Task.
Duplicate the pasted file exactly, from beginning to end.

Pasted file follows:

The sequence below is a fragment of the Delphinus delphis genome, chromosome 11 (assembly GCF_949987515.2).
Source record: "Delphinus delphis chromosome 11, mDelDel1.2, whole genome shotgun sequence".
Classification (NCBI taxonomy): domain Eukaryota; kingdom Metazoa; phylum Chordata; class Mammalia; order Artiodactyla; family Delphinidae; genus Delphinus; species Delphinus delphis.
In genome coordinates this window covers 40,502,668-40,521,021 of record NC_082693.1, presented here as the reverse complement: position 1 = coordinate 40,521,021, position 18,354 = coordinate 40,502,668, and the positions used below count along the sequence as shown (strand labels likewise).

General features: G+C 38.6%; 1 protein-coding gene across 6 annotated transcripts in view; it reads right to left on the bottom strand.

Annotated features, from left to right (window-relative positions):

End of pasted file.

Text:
The sequence below is a fragment of the Delphinus delphis genome, chromosome 11 (assembly GCF_949987515.2).
Source record: "Delphinus delphis chromosome 11, mDelDel1.2, whole genome shotgun sequence".
Classification (NCBI taxonomy): domain Eukaryota; kingdom Metazoa; phylum Chordata; class Mammalia; order Artiodactyla; family Delphinidae; genus Delphinus; species Delphinus delphis.
In genome coordinates this window covers 40,502,668-40,521,021 of record NC_082693.1, presented here as the reverse complement: position 1 = coordinate 40,521,021, position 18,354 = coordinate 40,502,668, and the positions used below count along the sequence as shown (strand labels likewise).

General features: G+C 38.6%; 1 protein-coding gene across 6 annotated transcripts in view; it reads right to left on the bottom strand.

Annotated features, from left to right (window-relative positions):